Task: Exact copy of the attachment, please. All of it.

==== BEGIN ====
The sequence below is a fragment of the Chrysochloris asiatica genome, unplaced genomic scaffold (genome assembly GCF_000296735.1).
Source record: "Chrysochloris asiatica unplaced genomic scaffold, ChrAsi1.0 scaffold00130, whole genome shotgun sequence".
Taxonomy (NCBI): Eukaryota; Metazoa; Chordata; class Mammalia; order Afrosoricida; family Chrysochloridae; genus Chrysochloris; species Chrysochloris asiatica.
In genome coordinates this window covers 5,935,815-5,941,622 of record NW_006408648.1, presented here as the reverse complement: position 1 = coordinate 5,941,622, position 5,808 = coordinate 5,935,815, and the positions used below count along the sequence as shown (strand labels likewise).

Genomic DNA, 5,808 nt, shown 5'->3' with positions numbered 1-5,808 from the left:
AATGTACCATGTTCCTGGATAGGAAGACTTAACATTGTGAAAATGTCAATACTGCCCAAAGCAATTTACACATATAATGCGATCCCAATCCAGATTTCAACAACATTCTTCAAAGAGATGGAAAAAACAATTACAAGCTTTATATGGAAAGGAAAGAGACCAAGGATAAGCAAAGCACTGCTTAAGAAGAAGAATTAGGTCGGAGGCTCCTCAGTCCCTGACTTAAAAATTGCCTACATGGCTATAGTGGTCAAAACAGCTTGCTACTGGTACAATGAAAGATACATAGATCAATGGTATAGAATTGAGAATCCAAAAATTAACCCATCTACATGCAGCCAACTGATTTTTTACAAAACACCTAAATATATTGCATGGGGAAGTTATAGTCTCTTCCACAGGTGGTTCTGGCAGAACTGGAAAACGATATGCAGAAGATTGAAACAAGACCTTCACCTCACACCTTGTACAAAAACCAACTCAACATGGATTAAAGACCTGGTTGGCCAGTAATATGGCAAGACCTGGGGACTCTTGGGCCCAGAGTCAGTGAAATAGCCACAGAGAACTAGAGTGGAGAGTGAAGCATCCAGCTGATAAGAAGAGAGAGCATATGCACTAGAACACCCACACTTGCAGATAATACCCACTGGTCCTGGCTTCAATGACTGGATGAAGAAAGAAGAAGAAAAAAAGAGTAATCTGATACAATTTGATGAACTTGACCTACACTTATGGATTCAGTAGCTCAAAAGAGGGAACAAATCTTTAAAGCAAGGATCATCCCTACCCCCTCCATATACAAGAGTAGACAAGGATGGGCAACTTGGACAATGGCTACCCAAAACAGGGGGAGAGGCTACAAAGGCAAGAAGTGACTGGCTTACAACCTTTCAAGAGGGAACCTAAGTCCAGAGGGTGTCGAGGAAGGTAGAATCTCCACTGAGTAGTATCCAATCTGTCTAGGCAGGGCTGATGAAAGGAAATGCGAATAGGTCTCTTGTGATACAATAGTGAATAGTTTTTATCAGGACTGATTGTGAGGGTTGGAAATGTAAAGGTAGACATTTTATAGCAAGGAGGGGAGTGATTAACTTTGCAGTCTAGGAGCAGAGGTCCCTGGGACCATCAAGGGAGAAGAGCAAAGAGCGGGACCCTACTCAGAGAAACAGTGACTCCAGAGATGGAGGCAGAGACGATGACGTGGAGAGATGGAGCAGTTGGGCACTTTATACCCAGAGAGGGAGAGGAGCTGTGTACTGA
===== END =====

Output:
The sequence below is a fragment of the Chrysochloris asiatica genome, unplaced genomic scaffold (genome assembly GCF_000296735.1).
Source record: "Chrysochloris asiatica unplaced genomic scaffold, ChrAsi1.0 scaffold00130, whole genome shotgun sequence".
Taxonomy (NCBI): Eukaryota; Metazoa; Chordata; class Mammalia; order Afrosoricida; family Chrysochloridae; genus Chrysochloris; species Chrysochloris asiatica.
In genome coordinates this window covers 5,935,815-5,941,622 of record NW_006408648.1, presented here as the reverse complement: position 1 = coordinate 5,941,622, position 5,808 = coordinate 5,935,815, and the positions used below count along the sequence as shown (strand labels likewise).

Genomic DNA, 5,808 nt, shown 5'->3' with positions numbered 1-5,808 from the left:
AATGTACCATGTTCCTGGATAGGAAGACTTAACATTGTGAAAATGTCAATACTGCCCAAAGCAATTTACACATATAATGCGATCCCAATCCAGATTTCAACAACATTCTTCAAAGAGATGGAAAAAACAATTACAAGCTTTATATGGAAAGGAAAGAGACCAAGGATAAGCAAAGCACTGCTTAAGAAGAAGAATTAGGTCGGAGGCTCCTCAGTCCCTGACTTAAAAATTGCCTACATGGCTATAGTGGTCAAAACAGCTTGCTACTGGTACAATGAAAGATACATAGATCAATGGTATAGAATTGAGAATCCAAAAATTAACCCATCTACATGCAGCCAACTGATTTTTTACAAAACACCTAAATATATTGCATGGGGAAGTTATAGTCTCTTCCACAGGTGGTTCTGGCAGAACTGGAAAACGATATGCAGAAGATTGAAACAAGACCTTCACCTCACACCTTGTACAAAAACCAACTCAACATGGATTAAAGACCTGGTTGGCCAGTAATATGGCAAGACCTGGGGACTCTTGGGCCCAGAGTCAGTGAAATAGCCACAGAGAACTAGAGTGGAGAGTGAAGCATCCAGCTGATAAGAAGAGAGAGCATATGCACTAGAACACCCACACTTGCAGATAATACCCACTGGTCCTGGCTTCAATGACTGGATGAAGAAAGAAGAAGAAAAAAAGAGTAATCTGATACAATTTGATGAACTTGACCTACACTTATGGATTCAGTAGCTCAAAAGAGGGAACAAATCTTTAAAGCAAGGATCATCCCTACCCCCTCCATATACAAGAGTAGACAAGGATGGGCAACTTGGACAATGGCTACCCAAAACAGGGGGAGAGGCTACAAAGGCAAGAAGTGACTGGCTTACAACCTTTCAAGAGGGAACCTAAGTCCAGAGGGTGTCGAGGAAGGTAGAATCTCCACTGAGTAGTATCCAATCTGTCTAGGCAGGGCTGATGAAAGGAAATGCGAATAGGTCTCTTGTGATACAATAGTGAATAGTTTTTATCAGGACTGATTGTGAGGGTTGGAAATGTAAAGGTAGACATTTTATAGCAAGGAGGGGAGTGATTAACTTTGCAGTCTAGGAGCAGAGGTCCCTGGGACCATCAAGGGAGAAGAGCAAAGAGCGGGACCCTACTCAGAGAAACAGTGACTCCAGAGATGGAGGCAGAGACGATGACGTGGAGAGATGGAGCAGTTGGGCACTTTATACCCAGAGAGGGAGAGGAGCTGTGTACTGA